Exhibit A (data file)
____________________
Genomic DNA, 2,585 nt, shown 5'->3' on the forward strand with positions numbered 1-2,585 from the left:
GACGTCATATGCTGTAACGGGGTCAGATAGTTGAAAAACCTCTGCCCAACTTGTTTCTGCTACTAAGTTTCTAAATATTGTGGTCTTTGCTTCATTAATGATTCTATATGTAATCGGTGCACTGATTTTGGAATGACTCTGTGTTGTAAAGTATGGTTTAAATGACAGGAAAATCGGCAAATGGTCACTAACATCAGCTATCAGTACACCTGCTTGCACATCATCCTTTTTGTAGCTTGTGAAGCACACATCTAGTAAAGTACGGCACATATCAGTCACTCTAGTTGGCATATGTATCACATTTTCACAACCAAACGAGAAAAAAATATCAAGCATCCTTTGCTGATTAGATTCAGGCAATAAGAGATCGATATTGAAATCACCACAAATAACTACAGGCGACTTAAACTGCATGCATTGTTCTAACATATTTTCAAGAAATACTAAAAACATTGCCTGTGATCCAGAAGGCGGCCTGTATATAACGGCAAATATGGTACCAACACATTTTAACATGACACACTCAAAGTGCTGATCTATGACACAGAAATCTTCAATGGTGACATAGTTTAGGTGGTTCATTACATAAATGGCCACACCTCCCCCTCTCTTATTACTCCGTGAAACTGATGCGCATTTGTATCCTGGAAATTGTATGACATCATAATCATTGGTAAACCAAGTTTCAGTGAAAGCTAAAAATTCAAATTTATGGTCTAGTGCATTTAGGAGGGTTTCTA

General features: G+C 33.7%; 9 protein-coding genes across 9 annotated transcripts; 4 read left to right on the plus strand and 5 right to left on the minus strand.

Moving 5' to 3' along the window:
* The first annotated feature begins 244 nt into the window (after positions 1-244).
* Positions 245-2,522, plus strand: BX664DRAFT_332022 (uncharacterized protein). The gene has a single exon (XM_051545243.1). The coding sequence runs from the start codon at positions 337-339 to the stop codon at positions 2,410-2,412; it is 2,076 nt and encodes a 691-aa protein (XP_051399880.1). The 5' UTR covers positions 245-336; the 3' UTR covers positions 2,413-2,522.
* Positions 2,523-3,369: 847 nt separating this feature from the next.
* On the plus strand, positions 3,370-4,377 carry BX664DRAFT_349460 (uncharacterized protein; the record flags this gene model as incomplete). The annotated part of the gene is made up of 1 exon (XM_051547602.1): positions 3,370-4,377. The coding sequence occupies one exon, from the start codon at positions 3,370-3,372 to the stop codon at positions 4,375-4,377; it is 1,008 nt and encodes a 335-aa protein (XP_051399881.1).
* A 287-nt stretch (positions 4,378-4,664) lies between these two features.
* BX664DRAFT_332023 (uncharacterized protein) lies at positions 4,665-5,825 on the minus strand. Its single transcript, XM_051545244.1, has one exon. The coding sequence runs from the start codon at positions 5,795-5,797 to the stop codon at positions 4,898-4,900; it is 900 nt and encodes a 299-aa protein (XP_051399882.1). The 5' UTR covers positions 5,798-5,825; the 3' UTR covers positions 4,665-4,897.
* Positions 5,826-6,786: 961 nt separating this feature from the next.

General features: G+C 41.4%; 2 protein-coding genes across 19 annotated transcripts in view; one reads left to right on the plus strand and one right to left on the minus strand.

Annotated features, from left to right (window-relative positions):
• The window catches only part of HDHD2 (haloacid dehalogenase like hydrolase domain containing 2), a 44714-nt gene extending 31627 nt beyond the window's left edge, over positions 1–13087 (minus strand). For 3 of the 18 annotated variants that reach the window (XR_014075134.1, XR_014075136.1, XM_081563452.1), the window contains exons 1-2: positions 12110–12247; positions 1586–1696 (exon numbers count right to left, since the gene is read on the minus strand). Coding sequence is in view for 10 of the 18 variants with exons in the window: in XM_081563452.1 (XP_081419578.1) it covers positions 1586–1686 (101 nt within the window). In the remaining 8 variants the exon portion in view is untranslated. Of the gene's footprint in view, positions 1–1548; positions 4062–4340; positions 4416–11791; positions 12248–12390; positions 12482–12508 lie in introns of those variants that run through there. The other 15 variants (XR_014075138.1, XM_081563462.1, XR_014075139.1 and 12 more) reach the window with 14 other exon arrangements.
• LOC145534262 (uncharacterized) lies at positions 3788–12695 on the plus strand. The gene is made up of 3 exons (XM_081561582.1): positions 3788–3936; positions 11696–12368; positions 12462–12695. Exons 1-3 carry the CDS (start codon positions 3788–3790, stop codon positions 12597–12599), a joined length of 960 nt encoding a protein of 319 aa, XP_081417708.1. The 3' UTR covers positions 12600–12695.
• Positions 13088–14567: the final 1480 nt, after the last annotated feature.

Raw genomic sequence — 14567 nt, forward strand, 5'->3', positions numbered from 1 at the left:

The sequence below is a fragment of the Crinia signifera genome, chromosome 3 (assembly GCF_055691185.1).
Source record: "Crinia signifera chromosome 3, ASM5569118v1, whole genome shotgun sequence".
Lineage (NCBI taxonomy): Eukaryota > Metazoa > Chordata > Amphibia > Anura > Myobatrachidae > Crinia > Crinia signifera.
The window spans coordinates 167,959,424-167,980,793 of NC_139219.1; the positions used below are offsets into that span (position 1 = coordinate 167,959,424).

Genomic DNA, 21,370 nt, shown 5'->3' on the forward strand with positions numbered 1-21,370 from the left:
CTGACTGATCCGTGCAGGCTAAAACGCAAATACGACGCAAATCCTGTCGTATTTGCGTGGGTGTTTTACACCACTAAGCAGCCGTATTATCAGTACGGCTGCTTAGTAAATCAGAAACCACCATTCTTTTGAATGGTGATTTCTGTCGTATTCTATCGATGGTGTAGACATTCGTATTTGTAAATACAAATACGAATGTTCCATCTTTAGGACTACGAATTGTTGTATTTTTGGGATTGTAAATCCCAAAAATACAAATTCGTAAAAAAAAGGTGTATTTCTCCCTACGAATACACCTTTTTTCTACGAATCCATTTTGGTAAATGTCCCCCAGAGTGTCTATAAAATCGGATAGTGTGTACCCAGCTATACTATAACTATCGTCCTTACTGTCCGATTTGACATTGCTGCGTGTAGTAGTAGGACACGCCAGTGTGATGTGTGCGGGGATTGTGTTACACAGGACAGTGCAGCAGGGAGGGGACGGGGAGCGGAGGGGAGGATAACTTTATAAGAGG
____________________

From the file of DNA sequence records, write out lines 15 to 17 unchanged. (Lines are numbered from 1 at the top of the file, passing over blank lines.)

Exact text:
• LOC145534262 (uncharacterized) lies at positions 3788–12695 on the plus strand. The gene is made up of 3 exons (XM_081561582.1): positions 3788–3936; positions 11696–12368; positions 12462–12695. Exons 1-3 carry the CDS (start codon positions 3788–3790, stop codon positions 12597–12599), a joined length of 960 nt encoding a protein of 319 aa, XP_081417708.1. The 3' UTR covers positions 12600–12695.
• Positions 13088–14567: the final 1480 nt, after the last annotated feature.

Raw genomic sequence — 14567 nt, forward strand, 5'->3', positions numbered from 1 at the left: